The teacher’s strike in Mahomet filled the news Thursday and Friday. The collective action by 200 teachers and 120 support staff pushed through an agreement that had been in the works since February.
I nosed around a bit, looking for the inside scoop and I ended up talking to Eric Potter, the high school teacher elected to represent them in negotiations and a parent. The parent asked to remain anonymous out of concerns for the privacy of their child. Eric’s take on the situation is that the Mahomet school system, one of the few outside the Chicago metro area to make the fifty best schools in the state list, is important to the 2,900 students, their parents, the teachers, and the board.
The parent I spoke with confirmed this perception. The school system, rich in extra-curricular activities and solidly performing in the fundamentals, is a point of pride for the community. I heard concerns over costs, which are on everyone’s mind, but the only non-economic issue that came up were the many zero tolerance policies. I know this person and if they’re saying things have become heavy handed in some areas of student discipline I’d be inclined to listen.
What was not heavy handed was the board’s approach to this matter. Eric related that there were some personality rubs between various parties, which happens when people who disagree still have to come together and get things done. Overall the attitude is one of a community balancing property tax costs and the desire to have their school remain at the head of the class.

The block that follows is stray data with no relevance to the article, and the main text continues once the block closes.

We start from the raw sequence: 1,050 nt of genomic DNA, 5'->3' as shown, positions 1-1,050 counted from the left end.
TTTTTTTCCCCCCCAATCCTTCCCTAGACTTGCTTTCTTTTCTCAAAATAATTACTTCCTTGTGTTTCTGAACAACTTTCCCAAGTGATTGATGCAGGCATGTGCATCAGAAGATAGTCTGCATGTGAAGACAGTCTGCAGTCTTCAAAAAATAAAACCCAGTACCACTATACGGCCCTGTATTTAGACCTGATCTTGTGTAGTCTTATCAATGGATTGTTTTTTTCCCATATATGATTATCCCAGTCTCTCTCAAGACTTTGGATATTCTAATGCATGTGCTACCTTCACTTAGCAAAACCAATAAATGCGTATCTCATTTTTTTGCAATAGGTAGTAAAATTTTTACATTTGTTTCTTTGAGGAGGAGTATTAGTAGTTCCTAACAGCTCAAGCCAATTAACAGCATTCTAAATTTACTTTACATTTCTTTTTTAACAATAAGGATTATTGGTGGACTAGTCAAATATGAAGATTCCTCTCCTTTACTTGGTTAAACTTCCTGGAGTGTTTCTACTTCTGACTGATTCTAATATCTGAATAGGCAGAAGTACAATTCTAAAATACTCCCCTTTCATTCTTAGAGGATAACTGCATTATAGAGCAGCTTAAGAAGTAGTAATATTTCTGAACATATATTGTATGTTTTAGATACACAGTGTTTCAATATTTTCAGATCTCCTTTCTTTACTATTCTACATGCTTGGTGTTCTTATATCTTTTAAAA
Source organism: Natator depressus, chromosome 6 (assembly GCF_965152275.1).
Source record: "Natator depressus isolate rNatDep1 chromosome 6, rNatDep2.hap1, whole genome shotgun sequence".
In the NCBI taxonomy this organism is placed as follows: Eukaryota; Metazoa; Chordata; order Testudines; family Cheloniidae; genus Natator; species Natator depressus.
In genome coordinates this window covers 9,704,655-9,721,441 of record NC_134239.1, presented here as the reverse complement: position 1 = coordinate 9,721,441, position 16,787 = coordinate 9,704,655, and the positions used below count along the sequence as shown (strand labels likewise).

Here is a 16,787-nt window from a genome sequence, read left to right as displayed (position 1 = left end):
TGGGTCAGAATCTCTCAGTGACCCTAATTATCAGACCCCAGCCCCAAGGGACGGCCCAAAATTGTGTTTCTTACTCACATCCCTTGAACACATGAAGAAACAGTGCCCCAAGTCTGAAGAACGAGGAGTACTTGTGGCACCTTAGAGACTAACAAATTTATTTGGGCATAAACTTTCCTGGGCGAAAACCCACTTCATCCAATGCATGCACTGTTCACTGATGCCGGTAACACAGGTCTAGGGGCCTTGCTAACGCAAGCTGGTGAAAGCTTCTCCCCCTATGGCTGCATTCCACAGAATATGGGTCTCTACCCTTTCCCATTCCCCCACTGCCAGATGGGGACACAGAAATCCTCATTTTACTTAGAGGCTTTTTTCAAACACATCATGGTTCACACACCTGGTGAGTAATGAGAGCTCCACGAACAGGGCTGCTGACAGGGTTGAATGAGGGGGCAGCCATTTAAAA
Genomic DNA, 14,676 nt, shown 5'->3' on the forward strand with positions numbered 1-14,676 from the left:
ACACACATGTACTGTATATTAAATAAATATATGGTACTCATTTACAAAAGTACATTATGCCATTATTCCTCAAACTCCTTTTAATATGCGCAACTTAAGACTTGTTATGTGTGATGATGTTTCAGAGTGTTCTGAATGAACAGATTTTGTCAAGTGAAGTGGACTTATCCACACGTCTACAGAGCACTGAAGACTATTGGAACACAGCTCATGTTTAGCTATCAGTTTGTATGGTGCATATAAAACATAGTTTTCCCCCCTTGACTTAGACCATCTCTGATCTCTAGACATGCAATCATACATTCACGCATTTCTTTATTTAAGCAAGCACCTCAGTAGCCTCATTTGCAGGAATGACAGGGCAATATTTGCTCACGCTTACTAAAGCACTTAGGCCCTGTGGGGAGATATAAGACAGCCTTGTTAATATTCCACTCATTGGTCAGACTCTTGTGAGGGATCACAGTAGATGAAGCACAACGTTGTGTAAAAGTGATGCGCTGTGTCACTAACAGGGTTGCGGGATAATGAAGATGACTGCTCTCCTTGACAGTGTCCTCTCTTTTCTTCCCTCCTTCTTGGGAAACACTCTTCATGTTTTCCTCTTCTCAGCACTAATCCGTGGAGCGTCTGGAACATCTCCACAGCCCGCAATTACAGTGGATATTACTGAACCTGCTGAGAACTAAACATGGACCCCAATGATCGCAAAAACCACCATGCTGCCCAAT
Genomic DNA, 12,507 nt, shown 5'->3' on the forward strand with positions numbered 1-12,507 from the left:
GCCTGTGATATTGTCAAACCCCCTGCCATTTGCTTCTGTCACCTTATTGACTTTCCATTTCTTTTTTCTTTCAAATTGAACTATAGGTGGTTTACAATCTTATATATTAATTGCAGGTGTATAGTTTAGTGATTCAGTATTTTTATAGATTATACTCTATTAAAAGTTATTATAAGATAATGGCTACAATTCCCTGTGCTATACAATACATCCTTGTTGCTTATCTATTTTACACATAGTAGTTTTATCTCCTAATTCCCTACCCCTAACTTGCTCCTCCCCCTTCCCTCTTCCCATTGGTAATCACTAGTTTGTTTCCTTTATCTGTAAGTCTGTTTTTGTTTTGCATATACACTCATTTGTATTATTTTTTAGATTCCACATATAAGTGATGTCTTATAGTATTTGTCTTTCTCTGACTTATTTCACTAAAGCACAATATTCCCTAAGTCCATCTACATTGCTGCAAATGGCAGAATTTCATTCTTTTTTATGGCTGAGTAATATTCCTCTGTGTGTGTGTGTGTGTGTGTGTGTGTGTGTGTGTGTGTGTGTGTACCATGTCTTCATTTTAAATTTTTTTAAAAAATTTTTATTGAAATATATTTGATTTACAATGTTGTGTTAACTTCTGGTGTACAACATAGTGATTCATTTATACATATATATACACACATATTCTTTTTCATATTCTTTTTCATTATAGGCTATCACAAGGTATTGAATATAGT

The board wished for small raises and a two year agreement, citing concerns over the economy. The teachers were very concerned over the health care costs and being locked in to the small raises. The one year contract was the compromise reached. Previous agreements have run as long as four years.
These are troubled economic times, but as a nation we would do well to have more collective bargaining, not less. The thirty years since the breaking of the Air Traffic Controllers Union have seen American manufacturing gutted by offshoring and real wages remained flat while the wealthiest few percent benefited from massive asset inflation. A town full of workers earning union wages is a town full of well kept homes, a business district without a blank store front in sight, and plenty of money for the finer things in education. Mahomet has held on to an excellent school system as the rest of the country has crumbled.
We ought to stir ourselves, as a nation, and make those opportunities our parents and grandparents had available to our children and grandchildren.